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Trauma may generally be described as a subjective life experience whereby a person’s resources are not adequate to manage an external threat. As coping mechanisms fail, the individual is overwhelmed by fear of bodily harm, death or mental anguish. A single event such as rape or physical assault may cause trauma. Or a series of events such as prolonged child abuse or military combat may cause trauma. In either case, the victim faces post-traumatic helplessness with a reconfigured fractured world view. Whether consciously or unconsciously, this new world view has shifted from trust and safety to mistrust and fear. In most circumstances victims heal and return to social and psychological normalcy. However other victims enter into a cycle of repeating the trauma over and over again.
The notion of a traumatized victim repeating their trauma seems unfathomable. Ordinarily one would think the opposite; that the victim would do all within their power to avoid the trauma and rewrite the past through loving behavior directed towards self and others. However this is not always the case as was noted by Freud in 1914 when he coined the term “repetition compulsion.” When a victim continually repeats their trauma time and time again or when they situate themselves in circumstances whereby the trauma is likely to be repeated, they are displaying repetition compulsion. The purpose of this article then is to explore trauma repetition and how a therapist may lead a patient out of this destructive cycle.
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Research has documented that some women who were sexually abused as children become prostitutes while others marry abusers. Some men who were sexually abused as children become sex offenders. And other men and women who experienced childhood physical abuse marry and divorce an abuser only to marry another abuser. Understanding the compulsive self-exposure of these individuals to circumstances that mirror the earlier trauma is the first step in stopping the repetition.
Drawn to the familiar – Traumatized children view the world as a place of danger and tend to navigate from a fearful perspective. As adults this same perspective might unconsciously draw them to familiar life situations they experienced as children. Fear and pessimism drive relationship decisions and these victims are drawn to unhealthy people that mimic their earlier abuser. Albeit ineffective, the attraction to familiarity creates the same suffering over and over.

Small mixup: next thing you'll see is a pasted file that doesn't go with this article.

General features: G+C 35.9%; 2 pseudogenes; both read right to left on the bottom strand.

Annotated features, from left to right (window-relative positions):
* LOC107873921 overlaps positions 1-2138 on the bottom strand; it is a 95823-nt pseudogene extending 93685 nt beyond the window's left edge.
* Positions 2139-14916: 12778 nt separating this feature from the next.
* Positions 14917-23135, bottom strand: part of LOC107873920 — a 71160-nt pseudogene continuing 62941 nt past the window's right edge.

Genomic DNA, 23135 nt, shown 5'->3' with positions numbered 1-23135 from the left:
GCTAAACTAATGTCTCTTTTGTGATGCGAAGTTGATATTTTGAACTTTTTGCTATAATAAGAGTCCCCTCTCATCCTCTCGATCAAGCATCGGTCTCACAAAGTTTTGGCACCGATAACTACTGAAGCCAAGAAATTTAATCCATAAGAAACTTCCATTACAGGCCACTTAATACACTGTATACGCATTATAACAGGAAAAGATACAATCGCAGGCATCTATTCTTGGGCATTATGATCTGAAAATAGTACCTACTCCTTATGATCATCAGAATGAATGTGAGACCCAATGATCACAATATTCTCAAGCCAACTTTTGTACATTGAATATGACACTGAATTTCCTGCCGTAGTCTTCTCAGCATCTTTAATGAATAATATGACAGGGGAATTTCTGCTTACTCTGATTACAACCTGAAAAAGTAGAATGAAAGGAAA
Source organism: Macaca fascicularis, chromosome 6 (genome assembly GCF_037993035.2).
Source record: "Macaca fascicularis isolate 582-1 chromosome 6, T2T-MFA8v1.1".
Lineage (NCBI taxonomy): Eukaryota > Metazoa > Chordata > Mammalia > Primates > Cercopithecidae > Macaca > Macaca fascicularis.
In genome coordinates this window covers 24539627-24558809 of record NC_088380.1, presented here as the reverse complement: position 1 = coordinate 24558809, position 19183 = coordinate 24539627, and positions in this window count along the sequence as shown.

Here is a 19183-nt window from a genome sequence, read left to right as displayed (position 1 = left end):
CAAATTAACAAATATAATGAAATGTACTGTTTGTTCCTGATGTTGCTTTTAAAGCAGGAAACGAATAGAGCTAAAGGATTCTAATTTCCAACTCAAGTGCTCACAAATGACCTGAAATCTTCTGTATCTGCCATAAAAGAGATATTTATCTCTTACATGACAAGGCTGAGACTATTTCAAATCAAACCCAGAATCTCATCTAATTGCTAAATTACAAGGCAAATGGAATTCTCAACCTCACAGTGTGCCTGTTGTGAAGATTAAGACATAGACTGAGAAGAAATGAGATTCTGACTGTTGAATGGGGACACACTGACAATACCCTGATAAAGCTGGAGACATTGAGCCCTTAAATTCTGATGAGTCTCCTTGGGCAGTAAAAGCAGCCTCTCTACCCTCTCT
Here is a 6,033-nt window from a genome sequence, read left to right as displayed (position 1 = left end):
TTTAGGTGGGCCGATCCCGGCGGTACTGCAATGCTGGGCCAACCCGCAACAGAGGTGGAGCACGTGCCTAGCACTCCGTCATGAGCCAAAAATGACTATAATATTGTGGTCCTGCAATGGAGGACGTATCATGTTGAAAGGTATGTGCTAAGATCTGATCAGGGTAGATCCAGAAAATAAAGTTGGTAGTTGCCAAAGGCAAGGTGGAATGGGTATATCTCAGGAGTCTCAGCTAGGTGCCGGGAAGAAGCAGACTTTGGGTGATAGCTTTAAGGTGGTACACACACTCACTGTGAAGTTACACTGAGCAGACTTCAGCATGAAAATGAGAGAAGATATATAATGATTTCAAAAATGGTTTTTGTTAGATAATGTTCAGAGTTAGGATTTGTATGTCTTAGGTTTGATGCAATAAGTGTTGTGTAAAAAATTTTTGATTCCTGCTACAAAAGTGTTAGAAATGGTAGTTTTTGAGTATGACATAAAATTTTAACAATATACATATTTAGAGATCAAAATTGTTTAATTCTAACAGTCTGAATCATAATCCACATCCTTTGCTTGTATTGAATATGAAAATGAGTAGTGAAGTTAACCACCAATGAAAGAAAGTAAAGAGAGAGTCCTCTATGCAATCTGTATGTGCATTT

Getting it right this time – The trauma victim resides in a world of extreme conflict whereby deep seated emotions churn to deny and suppress painful memory while at the same time purge and resolve the memory. The conscious mind is unaware of this conflict but makes decisions, including relationship decisions, driven by the conflict. The resulting behavior, albeit ineffective and damaging, is an attempt to reconcile the initial trauma by “getting it right this time.”
Repetition compulsion as maladaptive behavior can be stopped with the help of a thoughtful professional therapist. The first step is to make the victim aware of the repetition and its dangers, to explore the causes of the repetition and to establish new perspectives and habits. If victims blame themselves, they may be guided by their therapist to reconstruct their perspective of the trauma, accept their innocence then shed guilt and shame. Feelings of being out of control and vulnerable in an unsafe world can be replaced by feelings of confidence and security. In the end the repetition is no longer valued by the victim and engagement in healthy satisfying relationships becomes an option.
Miriam Gold, LCSW, PLLC
Therapy Services for Children, Adolescents, Adults, Families, and Groups
Miriam Gold specializes in trauma PTSD therapy in Raleigh, North Carolina. Her treatment specializations also include childhood and adult Trauma, adult survivors of trauma, both recent and past. Treating children and adolescents; Neglect/Sexual Abuse/Physical abuse, Community/War/Political Violence, Natural Disasters, Life Threatening Medical illness, Serious Accidents, School Violence, Traumatic Loss, Foster Care and Adoption, Attachment Concerns. Miriam is Rostered in Trauma-Focused Cognitive Behavioral Therapy (TF-CBT) through the North Carolina Child Treatment Program. TF-CBT is an evidence-based treatment for children, adolescents, and their parents or caretakers who have experienced trauma or loss. Extensive training in Cognitive Processing Therapy (CPT), an evidence-based therapy for adults.